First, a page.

Top 10 Modern Adventure Games

I grew up with classic Sierra and LucasArts adventure games.

I started playing them when I was six and we didn’t have English yet in school. As a result, much of my initial vocabulary was seeded by text-input games like Space Quest and Leisure Suit Larry 1.


Believe it or not, “use rubber” was one of my first and most remembered proper English phrases (although I would not really count Larry 1 among my favorites).

I fell in love with the creativity, writing, humor and puzzles, some of which would take me weeks to solve. Adventure games are what ultimately inspired me to become a programmer.

The genre has seen a bit of a comeback recently, and there is a growing number of amazing games coming out every year.

Here is my (growing) list of recommendations.

1. The Book of Unwritten Tales (2009 and 2011 on PC, Mac, Linux)

2. The Inner World (2013 on PC, Mac)

3. Broken Age (2014 act one on PC, Mac, Linux, iOS)

4. Blackwell Series  (2006-2014, PC, iOS)

5. Machinarium (2009 on PC, Mac, Linux, PS3, PS Vita, iOS, Android, Windows Phone, Blackberry Playbook)

6. Brothers: A Tale of Two Sons (2013 on PC, PS3, X360)

7. The Cave (2013 on PC, Mac, Linux, iOS, Android, Ouya, X360, PS3)

8. The Book of Unwritten Tales 2 (2014 early access on PC, Mac, Linux)

9. Deponia (2012 on PC, Mac, Linux)

10. The Journey Down (2010 on PC, Mac, Linux, iOS)

If you have any comments or other amazing adventure games to add to the list, please share. I may also update the list once I have played through my backlog.

Honorable mentions:

My backlog:

More amazing games (arguably not in the same category):

Looking Forward To:

Creativity and Making Mistakes

Every creative project I worked on had its share of mistakes.

Fixing a mistake is usually hard on the team and expensive for the organization. This is why we as professionals have every reason to try and avoid making them.

However, trying to avoid mistakes can make us afraid of testing new ideas and making decisions that could turn out wrong.

Fear destroys creativity. And once instilled, it spreads like a virus.

Careful planning and smart decision-making are extremely valuable. But mistakes will always be a part of the creative process. We must allow ourselves to occasionally hit a wall, learn, and try something different.

Without the fear of making a mistake and without the fear of punishment.

How else can we be expected to innovate?

Exporting tasks from Basecamp to Trello

After using Basecamp Classic for years, our team needed something fresh.

We had just come from an all-day test session that resulted in 200+ new tasks, and I started looking around for something visual, fast and with a good API.

We opted for Trello after some fruitful Twitter research and tests.

Getting data out of Basecamp Classic is pretty easy: under Settings:Export, they allow you to export all tasks, messages etc. in raw XML format.


Using a slick little library called Trello.NET, I then wrote a simple C# task importer that cycles through the XML file, creates lists and adds a card for every outstanding Basecamp task.

Within a few hours, the new board was ready and we were up and running!


We will keep using Basecamp for some of our projects for a while, but Trello is already proving to be must faster and more convenient, especially when working on a game.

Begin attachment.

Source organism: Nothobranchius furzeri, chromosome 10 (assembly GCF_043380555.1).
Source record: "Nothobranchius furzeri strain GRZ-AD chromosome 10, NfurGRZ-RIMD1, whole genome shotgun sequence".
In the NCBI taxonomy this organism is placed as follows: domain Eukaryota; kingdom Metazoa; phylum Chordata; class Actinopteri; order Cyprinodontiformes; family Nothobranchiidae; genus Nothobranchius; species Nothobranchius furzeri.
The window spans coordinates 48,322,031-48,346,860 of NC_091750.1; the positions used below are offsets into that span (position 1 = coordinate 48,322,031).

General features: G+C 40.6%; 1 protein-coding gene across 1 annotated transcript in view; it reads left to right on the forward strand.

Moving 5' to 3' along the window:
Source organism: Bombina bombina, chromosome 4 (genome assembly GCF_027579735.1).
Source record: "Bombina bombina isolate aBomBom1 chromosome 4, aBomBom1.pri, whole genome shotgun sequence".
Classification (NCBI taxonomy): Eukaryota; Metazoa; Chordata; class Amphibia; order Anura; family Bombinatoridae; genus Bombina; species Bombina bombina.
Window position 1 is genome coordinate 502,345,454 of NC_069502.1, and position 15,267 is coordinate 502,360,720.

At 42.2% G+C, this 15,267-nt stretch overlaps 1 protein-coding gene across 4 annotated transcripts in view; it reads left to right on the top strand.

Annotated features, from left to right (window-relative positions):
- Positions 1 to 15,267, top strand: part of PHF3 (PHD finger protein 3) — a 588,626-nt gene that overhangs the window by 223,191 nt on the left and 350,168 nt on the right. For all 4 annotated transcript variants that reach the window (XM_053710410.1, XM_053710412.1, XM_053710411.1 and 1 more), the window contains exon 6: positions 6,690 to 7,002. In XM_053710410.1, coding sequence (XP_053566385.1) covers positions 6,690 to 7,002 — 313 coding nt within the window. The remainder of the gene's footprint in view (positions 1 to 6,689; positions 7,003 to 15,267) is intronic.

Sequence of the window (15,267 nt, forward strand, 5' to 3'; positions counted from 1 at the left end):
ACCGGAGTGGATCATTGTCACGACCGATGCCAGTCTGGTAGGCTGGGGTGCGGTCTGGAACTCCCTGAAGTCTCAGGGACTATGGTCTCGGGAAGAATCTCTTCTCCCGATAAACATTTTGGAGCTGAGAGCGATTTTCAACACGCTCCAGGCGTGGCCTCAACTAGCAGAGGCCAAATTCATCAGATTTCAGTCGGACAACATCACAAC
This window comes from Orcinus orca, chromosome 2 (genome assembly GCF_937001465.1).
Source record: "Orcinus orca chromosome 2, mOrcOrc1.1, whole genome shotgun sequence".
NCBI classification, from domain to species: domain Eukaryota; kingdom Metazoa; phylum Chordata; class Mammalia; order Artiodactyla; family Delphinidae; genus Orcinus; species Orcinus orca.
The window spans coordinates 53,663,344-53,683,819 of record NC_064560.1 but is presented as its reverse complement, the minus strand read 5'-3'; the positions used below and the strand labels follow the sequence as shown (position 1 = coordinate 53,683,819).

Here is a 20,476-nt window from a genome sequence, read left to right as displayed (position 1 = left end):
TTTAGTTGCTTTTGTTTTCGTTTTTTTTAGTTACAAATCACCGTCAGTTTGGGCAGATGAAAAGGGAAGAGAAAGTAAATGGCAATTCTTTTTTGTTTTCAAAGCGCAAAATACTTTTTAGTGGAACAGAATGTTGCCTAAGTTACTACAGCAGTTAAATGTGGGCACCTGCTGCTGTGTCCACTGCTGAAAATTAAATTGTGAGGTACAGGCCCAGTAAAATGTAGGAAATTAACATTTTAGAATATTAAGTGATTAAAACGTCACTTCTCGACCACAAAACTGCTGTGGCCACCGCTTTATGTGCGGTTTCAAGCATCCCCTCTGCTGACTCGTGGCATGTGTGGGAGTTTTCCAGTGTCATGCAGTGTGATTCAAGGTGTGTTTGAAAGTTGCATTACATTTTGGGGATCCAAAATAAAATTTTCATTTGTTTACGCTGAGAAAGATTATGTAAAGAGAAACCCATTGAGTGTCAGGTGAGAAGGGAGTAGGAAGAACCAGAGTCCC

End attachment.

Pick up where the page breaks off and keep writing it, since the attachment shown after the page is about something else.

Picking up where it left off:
Indie Games and Innovation

When Sony announced the PS4 a few days ago, we saw more of the same – more power, more polygons and higher reliance on visual verisimilitude – but this time with a share button.

As videogame researcher Ian Bogost put it shortly after the event (tldr):

A first-person shooter is a first-person shooter. A driving sim is a driving sim. FIFA is FIFA. There’s nothing revolutionary about them, no more than there’s anything revolutionary about a wacky family sitcom or an apocalyptic action flick.

We are seeing fewer and fewer examples of AAA games surprising us with something new and creative. With huge budgets and shareholder value at stake, large organizations manage risk by sticking to proven game concepts.

Indie game developers, on the other hand, don’t have to. We can experiment with new game mechanics and themes and push the limits of gameplay for the rest of the industry.

But are we really seeing that much more innovation in indie games?


Does Clusivity Affect the Way We Think?

English, like most languages across Europe and Africa, lacks what linguists call clusivity, the distinction between inclusive and exclusive first-person pronouns.

When you say We are going to a bar later tonight” in English, the person you are talking to doesn’t know whether the we includes them or not.

At least not without additional context.

In contrast, northern dialects of Mandarin distinguish between the inclusive 咱們  (zánmen – “me, one or more other people and you”) and exclusive 我們 (wǒmen –  “me, one or more others, but not you”).


The Gamification Fallacy

In his book The Black Swan, Nassim Nicholas Taleb described a notion he called the ludic fallacy.

It can be summarized as the tendency to misuse simple games (dice) to model real-life situations and to apply naïve and simplified statistical models in complex domains.

In tech, we currently have a similar fallacy, implying that every service can easily be improved by using simple game mechanics.

The term coined to represent this is gamification.

And while I (and possibly many behavioral economists) agree that game mechanics can be of great use, using points, progress bars and badges hardly constitutes something as being a game.